Use of FontsFonts are used to create most types of webpage elements: headers and footers, links, navigation bars, menus, buttons, lists, tables, etc. - not to mention the text that will convey most of your website's content. This topic describes how fonts affect legibility and general usability.
Effects of Fonts on Legibility
In HTML, fonts are described in terms of face, style, size, and color. All
of these may be used as attributes on the
Font faces fall into two general categories:
- Serif: Fonts that have small appendages at the tops and bottoms
of letter (e.g., Times Roman, Bookman, Century, Courier). In standard
typography, these are the preferred faces for large blocks of text since
serifs make it easier to read long lines.
- Sans-serif: Fonts that consist of only primary linestrokes and
therefore are simpler in shape (e.g., Helvetica, Arial, Futura). In
standard typography, these faces are primarily used for short phrases such
as titles, button labels, and outlines.
Example: In this guide, serif fonts are used only for the colored blocks of text marked "Hint" or "Example". All other text is sans-serif (unless, of course, your browser does not honor the font requests).
It is important to note that different browsers support different font faces. For that reason, the NEES guides and the templates we provide for your webpages specify multiple fonts. In particular, they specify the two sans-serif faces most likely to be supported on Windows, Unix, and Macintosh platforms.
Hint: use |
Font style refers to the use of boldface, italics, or underlining (or some combination thereof) to emphasize textual elements. Don't use underlining on your webpages, as users have come to associate that with links (see Effective Use of Links). Use boldface judiciously, since it is highly visible and therefore can become visually intrusive (see Helping Users Find Key Content). Italics can be used to define terms or emphasize an occasional word, but they should be infrequent since they are not very legible on computer screens.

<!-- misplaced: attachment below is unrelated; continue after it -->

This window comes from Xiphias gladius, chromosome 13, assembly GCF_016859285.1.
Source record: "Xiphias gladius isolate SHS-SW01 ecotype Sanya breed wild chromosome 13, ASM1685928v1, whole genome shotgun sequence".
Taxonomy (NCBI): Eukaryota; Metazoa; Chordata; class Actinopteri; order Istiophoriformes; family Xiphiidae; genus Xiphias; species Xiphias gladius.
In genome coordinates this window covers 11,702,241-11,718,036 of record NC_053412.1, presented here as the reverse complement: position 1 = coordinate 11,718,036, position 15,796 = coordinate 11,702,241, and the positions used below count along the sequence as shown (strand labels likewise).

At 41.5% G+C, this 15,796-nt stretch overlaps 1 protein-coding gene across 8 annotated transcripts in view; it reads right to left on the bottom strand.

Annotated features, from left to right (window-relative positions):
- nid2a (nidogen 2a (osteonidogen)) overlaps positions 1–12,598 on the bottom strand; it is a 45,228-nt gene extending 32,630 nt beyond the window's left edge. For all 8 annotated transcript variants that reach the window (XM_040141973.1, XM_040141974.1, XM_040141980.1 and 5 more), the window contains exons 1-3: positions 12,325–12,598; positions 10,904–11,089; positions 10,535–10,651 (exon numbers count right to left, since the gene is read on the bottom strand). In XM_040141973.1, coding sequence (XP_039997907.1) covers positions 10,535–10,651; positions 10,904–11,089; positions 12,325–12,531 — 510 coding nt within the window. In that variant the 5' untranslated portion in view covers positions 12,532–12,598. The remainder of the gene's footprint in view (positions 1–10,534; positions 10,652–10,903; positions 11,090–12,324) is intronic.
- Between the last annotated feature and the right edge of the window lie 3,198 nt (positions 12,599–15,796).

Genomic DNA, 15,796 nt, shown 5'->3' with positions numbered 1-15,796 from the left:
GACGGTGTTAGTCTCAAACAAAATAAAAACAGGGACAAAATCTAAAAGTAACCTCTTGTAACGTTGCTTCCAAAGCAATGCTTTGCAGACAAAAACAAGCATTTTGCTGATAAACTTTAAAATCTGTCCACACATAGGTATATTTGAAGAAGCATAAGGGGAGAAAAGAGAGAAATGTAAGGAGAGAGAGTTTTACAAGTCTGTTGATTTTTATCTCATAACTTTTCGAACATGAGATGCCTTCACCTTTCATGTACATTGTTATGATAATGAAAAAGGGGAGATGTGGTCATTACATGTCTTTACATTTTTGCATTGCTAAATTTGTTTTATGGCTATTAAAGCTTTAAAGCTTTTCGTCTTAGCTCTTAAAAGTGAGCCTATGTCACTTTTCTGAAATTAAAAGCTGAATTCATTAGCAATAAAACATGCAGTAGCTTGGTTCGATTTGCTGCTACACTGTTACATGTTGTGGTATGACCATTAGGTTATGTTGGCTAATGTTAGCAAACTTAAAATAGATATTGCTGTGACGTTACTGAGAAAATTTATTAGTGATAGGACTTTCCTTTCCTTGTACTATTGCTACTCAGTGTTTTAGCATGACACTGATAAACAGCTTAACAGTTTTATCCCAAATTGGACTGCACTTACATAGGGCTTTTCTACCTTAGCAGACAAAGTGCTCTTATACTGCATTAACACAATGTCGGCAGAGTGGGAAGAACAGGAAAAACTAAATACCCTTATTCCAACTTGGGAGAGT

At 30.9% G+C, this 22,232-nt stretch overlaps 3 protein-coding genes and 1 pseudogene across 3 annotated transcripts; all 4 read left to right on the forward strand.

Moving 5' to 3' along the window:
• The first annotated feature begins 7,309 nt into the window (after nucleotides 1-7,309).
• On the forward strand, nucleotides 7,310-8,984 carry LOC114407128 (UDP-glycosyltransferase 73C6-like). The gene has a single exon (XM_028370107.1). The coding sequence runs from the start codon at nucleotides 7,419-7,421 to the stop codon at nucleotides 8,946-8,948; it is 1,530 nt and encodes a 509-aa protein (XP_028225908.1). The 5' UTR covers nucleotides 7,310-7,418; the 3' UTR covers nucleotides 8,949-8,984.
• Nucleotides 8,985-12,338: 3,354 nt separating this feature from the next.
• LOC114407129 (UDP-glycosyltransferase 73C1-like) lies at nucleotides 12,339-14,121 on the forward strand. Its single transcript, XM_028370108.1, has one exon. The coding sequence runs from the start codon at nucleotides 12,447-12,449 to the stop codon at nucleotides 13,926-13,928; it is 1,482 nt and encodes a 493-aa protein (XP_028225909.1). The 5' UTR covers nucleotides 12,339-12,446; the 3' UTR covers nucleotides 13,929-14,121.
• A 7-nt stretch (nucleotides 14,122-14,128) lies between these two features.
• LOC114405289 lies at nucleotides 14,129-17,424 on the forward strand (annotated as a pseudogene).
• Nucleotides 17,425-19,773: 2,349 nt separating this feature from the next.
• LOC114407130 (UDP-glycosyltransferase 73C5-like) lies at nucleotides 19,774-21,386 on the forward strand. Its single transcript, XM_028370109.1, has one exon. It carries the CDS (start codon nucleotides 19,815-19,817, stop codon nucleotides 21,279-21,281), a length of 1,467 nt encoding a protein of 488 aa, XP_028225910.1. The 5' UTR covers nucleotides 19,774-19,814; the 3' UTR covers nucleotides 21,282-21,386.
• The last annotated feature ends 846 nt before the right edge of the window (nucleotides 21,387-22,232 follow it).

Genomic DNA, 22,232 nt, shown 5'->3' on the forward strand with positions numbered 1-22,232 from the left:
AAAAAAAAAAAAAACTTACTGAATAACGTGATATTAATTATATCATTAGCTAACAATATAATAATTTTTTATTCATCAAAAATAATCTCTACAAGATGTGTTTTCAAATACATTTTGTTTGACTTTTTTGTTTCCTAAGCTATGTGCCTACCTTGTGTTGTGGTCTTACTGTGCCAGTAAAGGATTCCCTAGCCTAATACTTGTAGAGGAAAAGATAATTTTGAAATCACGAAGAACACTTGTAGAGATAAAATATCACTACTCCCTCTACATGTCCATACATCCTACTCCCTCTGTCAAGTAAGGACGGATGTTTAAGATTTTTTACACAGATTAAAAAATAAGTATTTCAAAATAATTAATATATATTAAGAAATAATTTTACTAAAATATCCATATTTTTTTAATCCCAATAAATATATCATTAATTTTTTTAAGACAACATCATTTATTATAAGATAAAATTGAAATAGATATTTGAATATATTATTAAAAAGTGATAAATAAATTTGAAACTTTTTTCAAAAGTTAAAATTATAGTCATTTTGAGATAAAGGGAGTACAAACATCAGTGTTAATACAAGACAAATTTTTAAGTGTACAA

Font size can be specified in HTML in either relative or absolute
terms. Avoid absolute font sizes, as they prevent users from
adjusting text size to match the requirements of their display devices.
That is, instead of specifying a font as
SIZE="200%". Better yet, use HTML's
style tags (e.g.,
<H2>), since these apply typography
standards to vary text size only in certain increments. If you are keeping
your webpages short and following other guidelines, there should be very
little need to vary the font size at all - it's best to let the user
control the size of text.
|Example: In this guide, the user's default is used for everything except section headings (which use HTML's style tags for headings) and the navigation bar and footer, where the font is reduced one size to make the page content stand out more.|
Font color refers, of course, to the color used to draw the text. Color should be chosen carefully, to maximize legibility against your background color while minimizing any confusion with the standard link colors (see see Effective Use of Links). If the background is light - which we recommend - this means a dark blue, dark green, dark brown, or black font. If the background is dark, text will be harder to read; the color should be white, pale yellow, pale orange, or pale green. Avoid blue or light blue letters on a dark background. Since color can be very distracting, a general guideline is to use just one or possibly two font colors per page, other than the link colors.
Finally, don't get carried away in using font faces, styles, sizes, and colors. Too much variation is highly distracting, and runs the risk that users will miss the most important content.
Fonts That Are Really Images
Avoid the use of .gif or .jpg images of text to get special effects, except for logos and header/footer images. There are several reasons for this. First image files take substantially longer to load and rarely display as clearly as text generated by the browser. Second, they do not usually resize properly, and can be particularly problematical when the display screen is very small. Third, since they are not really text at all, they cannot be interpreted and read aloud by browsers that have been voice- enabled for visually impaired users. For guidelines concerning image format, etc., see Use of Images.